A Healthy Makeover — Plans for “edible trail” in the works

If you ever walk along the River Trail in Albion, be prepared for some changes. Albion College professor of geological science Tim Lincoln has a new plan in store.

Along with some student and community assistance, Lincoln would like to grow a trail full of edible plants along the train tracks and throughout the River Trail.

“The plan is to construct an edible forest along this trail, to make the trail more interesting aesthetically, to provide a chance for people to snack and forage for food and also to teach people about permaculture,” Lincoln said.

Albion College student Kristi Kotrapu, Troy sophomore, believes this will be a beneficial project.

“I think it would be really good for the college to see a way to grow things sustainably and organically,” Kotrapu said.

Lincoln wants to show people that a healthy and natural area can be grown to provide. It can give healthy snacks and beauty for people, but also food and shelter for animals. After the initial set-up, the edible trail should require little work. There will be some difficult, long-term jobs like planting trees and maintaining the trail.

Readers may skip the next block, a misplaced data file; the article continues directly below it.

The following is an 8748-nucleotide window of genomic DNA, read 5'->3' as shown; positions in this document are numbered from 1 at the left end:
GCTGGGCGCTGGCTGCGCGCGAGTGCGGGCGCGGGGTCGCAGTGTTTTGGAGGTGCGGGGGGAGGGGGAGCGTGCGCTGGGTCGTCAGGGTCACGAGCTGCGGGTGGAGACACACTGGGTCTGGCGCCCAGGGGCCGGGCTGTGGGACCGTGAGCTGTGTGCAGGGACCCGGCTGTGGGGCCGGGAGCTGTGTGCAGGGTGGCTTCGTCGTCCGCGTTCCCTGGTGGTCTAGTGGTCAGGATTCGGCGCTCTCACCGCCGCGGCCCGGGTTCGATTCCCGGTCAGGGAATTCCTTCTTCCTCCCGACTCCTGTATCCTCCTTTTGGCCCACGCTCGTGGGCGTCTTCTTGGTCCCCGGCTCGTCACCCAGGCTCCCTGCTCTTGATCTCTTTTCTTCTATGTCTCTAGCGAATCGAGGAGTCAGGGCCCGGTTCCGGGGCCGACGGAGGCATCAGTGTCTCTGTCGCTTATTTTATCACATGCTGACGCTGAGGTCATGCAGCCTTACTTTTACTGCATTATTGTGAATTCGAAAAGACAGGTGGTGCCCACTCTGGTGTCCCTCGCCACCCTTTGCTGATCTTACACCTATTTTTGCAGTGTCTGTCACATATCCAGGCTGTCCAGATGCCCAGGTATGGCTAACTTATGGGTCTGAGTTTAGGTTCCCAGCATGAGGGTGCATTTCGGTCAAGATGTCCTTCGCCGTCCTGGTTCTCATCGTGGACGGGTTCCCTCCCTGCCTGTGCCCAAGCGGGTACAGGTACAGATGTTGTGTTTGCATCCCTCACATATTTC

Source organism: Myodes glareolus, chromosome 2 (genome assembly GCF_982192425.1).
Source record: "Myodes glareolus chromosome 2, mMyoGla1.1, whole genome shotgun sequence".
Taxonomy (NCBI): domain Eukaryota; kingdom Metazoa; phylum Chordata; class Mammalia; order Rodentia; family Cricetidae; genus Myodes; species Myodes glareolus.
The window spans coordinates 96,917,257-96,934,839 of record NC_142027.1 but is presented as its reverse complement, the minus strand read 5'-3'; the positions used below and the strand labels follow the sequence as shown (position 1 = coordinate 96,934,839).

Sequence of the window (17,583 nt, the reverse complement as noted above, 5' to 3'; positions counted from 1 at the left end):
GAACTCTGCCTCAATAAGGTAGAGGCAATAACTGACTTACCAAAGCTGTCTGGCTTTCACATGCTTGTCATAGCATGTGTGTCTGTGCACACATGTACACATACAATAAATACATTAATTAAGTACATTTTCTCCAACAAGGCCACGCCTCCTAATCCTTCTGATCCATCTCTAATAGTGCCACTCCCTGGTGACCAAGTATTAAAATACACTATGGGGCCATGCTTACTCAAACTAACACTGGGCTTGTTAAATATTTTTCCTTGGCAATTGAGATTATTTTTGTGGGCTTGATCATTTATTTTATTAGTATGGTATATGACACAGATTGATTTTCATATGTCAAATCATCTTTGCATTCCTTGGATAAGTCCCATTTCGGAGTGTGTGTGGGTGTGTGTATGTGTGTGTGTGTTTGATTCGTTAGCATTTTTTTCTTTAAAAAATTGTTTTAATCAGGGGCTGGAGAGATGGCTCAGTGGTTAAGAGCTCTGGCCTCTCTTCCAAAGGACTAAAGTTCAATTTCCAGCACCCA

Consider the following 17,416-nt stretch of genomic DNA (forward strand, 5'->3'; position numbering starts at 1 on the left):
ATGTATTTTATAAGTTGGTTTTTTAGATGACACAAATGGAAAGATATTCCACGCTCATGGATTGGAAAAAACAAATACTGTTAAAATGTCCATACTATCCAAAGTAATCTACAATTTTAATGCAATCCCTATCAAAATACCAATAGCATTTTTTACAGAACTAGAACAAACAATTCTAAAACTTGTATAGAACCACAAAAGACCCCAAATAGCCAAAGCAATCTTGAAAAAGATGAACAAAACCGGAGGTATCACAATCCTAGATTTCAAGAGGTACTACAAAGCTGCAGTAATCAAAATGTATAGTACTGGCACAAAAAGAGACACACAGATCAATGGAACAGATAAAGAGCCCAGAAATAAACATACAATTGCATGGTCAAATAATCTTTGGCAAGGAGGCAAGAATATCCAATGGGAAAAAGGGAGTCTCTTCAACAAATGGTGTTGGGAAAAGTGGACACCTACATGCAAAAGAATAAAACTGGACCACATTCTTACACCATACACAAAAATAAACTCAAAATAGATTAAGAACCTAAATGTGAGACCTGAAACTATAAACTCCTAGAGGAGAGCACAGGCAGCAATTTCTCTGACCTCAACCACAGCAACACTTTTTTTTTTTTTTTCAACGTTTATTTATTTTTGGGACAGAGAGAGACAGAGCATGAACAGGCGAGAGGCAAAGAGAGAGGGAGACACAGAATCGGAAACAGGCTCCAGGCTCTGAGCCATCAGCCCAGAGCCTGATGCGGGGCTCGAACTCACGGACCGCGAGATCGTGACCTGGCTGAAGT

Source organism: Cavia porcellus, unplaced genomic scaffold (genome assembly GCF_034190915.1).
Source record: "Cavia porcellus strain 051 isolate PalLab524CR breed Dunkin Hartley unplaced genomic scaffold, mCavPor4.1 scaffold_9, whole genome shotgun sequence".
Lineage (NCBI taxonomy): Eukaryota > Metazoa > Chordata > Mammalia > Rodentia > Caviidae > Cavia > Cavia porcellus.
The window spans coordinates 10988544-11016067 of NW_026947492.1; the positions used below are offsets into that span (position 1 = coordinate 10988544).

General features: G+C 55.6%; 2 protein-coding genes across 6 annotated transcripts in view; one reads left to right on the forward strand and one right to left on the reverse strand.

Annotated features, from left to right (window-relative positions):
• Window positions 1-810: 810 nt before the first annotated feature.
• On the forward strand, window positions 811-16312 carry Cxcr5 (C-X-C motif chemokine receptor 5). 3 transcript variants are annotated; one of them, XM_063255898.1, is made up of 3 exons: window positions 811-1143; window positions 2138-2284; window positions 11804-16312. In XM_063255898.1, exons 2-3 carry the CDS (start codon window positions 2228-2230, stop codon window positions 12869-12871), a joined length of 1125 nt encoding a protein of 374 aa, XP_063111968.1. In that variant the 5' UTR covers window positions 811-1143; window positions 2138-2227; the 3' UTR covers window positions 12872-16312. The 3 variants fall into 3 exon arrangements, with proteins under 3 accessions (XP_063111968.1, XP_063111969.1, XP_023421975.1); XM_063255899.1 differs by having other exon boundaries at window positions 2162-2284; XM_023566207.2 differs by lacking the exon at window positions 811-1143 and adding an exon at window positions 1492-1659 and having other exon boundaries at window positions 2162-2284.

“Permaculture is the idea of taking ‘permanent’ and either ‘human culture’ or ‘agriculture,’ but really it’s all three,” Lincoln said. “The idea that you can construct ecologically-balanced plants that can survive with a minimum amount of human interaction, but then it can still provide for the community, is really appealing to me.”

The edible forest needs volunteer work from not only the college, but the Albion community.

“It could be a really cool way to highlight the community, especially since its open to everyone,” said Cassandra Ward, Ann Arbor sophomore.

Lincoln has had many students and student organizations and Albion’s River Committee offer ideas and services.

The trail will be built over the coming years. Native fruits like plums, paw paws and Cornelian cherries will be planted along with berry-bearing shrubbery and nut trees. There will also be native wildflowers and persimmons. It will take seasons of careful planning and care to really get the plants ready and fruitful.

“If you believe in sustainability, you should plant things that will outlast you because the whole point is thinking ahead to future generations,” Lincoln said.

Photo courtesy of BraveNewWorld, Wikimedia Commons

About Hannah Litvan 37 Articles
Hannah is a junior from Mt. Prospect, IL. She is an Art and English double major. She likes her daily jog, and late nights in the ceramics studio.

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